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With the threat of a government shutdown once again looming, House Speaker Mike Johnson (R-LA) faces pushback from his own party over a potential spending deal with Democrats.

One ag leader says that continued threat of a shutdown is toxic for ag businesses.

Ethan Lane, Vice President of Government Affairs with the National Cattlemen’s Beef Association (NCBA), says he is watching the situation closely.

“To a certain extent, this is such uncharted territory to have a narrow majority, and a substantive group of people in your own party that basically aren’t willing to take yes for an answer. They find fault with any deal that’s struck,” he said. “What they really would like to see is a shutdown in some cases. They’re largely unconcerned with the economic impact to their own rural constituents in some instances that it could breed.”

Lane says the roller coaster of continued national budget instability is having a damaging effect on farm businesses.

“It’s always a strain. Just like market volatility has been a big story in the cattle industry over the last few months, political instability also is detrimental to the business environment. If you don’t know whether the government’s going to be open next week, it’s very difficult for you to plan your business and do all the things you need to do to be successful. So absolutely,” he said. “Instability. Volatility. Those are words that are always going to be toxic to a business environment, particularly a small business environment where they don’t necessarily have capital to weather long term shutdowns or massive market shocks.”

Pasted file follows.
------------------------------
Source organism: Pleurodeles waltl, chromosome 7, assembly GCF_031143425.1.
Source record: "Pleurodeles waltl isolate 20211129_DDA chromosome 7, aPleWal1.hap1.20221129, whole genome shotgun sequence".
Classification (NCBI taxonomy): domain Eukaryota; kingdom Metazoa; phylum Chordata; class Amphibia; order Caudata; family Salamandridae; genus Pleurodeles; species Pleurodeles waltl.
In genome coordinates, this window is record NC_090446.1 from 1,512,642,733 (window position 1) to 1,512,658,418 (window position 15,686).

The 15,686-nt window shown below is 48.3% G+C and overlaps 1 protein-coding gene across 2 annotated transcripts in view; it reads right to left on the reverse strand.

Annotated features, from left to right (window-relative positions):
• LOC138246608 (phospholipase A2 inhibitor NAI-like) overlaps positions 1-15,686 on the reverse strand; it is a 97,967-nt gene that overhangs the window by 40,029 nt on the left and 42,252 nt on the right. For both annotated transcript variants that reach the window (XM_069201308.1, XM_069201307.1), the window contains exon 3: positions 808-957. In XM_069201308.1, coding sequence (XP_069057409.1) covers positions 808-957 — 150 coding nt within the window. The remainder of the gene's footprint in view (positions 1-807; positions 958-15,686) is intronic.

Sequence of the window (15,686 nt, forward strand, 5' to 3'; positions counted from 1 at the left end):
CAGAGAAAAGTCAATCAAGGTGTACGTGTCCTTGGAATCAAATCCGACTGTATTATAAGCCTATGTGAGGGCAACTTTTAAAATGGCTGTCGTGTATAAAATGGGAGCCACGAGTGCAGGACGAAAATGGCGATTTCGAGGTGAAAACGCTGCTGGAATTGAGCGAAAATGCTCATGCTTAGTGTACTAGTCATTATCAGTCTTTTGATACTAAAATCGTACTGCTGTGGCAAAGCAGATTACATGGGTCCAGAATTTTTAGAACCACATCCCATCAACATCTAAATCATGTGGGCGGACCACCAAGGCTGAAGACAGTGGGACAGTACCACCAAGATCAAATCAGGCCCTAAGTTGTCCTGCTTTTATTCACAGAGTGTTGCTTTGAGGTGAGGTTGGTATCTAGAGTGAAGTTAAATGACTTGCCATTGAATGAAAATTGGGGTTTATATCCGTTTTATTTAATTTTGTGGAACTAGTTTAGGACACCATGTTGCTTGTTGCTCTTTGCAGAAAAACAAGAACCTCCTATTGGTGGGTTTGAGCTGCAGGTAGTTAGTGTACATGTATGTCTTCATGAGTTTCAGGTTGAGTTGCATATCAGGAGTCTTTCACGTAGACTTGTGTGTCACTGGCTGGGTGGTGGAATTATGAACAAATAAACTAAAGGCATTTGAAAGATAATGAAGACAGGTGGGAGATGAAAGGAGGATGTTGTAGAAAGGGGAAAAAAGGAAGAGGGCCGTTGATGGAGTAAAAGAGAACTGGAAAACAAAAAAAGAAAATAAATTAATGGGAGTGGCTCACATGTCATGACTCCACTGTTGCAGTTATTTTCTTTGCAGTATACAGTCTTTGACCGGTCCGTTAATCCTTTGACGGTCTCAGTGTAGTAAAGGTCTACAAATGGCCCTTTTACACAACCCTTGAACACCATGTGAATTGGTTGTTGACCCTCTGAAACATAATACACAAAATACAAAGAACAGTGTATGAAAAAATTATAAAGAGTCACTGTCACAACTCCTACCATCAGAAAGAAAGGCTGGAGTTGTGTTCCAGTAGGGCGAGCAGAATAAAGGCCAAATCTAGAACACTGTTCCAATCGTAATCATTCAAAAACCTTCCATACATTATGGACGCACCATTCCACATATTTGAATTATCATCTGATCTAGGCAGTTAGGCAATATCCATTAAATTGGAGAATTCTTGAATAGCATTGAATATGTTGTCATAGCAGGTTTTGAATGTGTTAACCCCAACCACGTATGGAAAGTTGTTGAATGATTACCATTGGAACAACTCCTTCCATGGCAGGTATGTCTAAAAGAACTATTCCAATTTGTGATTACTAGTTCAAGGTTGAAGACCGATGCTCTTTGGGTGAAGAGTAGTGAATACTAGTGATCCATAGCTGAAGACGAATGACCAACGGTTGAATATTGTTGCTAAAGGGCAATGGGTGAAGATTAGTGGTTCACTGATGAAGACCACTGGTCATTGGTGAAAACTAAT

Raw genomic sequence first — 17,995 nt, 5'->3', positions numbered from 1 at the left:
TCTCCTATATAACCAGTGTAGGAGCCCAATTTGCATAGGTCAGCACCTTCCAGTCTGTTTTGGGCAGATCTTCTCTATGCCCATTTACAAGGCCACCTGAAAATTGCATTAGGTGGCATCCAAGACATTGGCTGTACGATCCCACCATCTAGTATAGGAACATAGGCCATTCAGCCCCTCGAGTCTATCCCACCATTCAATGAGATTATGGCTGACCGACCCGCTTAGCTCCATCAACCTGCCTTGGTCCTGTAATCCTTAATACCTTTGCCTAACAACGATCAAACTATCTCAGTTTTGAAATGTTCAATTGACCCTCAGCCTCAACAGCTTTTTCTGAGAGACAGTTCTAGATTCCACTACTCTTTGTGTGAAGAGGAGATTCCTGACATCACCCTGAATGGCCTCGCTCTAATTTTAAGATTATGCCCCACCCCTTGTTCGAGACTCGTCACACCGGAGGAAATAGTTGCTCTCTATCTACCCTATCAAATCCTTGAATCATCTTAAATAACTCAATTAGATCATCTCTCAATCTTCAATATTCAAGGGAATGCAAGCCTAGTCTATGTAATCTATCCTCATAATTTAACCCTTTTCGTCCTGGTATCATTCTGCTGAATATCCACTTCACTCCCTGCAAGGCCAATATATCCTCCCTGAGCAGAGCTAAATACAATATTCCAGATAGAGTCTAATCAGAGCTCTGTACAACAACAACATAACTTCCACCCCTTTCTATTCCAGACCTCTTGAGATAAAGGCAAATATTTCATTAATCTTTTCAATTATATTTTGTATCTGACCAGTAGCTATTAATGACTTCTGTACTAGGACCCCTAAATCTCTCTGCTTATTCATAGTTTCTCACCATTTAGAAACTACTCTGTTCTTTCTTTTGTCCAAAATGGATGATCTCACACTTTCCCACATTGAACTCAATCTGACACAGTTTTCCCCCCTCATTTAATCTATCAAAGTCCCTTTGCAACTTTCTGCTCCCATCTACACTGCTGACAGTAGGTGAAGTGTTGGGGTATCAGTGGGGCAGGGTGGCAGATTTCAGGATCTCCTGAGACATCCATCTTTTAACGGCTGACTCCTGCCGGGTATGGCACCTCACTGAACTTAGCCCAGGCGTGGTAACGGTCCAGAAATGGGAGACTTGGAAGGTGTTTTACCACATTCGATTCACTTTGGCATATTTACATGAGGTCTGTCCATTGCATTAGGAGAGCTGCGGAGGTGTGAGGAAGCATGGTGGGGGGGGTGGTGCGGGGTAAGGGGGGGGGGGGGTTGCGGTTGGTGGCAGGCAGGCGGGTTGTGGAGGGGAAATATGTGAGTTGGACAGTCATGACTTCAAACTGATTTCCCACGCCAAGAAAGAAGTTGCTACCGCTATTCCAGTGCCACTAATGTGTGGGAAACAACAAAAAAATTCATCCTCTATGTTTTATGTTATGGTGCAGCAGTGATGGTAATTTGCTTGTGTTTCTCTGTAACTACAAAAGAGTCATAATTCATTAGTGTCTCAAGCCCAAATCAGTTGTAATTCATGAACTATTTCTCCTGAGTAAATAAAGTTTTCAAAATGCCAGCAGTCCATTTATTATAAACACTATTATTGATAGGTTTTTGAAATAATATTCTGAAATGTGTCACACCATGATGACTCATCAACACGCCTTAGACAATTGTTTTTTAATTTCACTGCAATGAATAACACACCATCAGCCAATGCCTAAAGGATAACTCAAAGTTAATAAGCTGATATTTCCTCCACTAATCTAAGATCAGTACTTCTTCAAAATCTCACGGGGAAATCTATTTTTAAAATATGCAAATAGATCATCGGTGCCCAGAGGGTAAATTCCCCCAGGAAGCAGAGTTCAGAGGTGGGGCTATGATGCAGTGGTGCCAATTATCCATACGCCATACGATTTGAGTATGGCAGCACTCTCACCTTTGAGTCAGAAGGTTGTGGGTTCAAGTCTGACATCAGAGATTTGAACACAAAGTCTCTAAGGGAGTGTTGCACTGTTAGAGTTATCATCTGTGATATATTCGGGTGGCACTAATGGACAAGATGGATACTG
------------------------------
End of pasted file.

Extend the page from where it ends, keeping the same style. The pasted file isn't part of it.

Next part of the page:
While Speaker Johnson has his work cut out for him just a few months into his new position, Lane says it would likely be the same struggle no matter who carried the title of Speaker.

“Whether that’s Speaker Johnson, newly minted in that role or whether Kevin McCarthy were still the speaker, I think the same challenges persist in navigating this environment,” he said.

On Friday, Jan. 19, funding will run out for programs under four of the 12 bills: Agriculture, Energy and Water, Military Construction-Veterans Affairs, and Transportation-Housing and Urban Development.

Programs under the other eight bills, including defense spending, are currently slated to run out of funds two weeks later, on Feb. 2.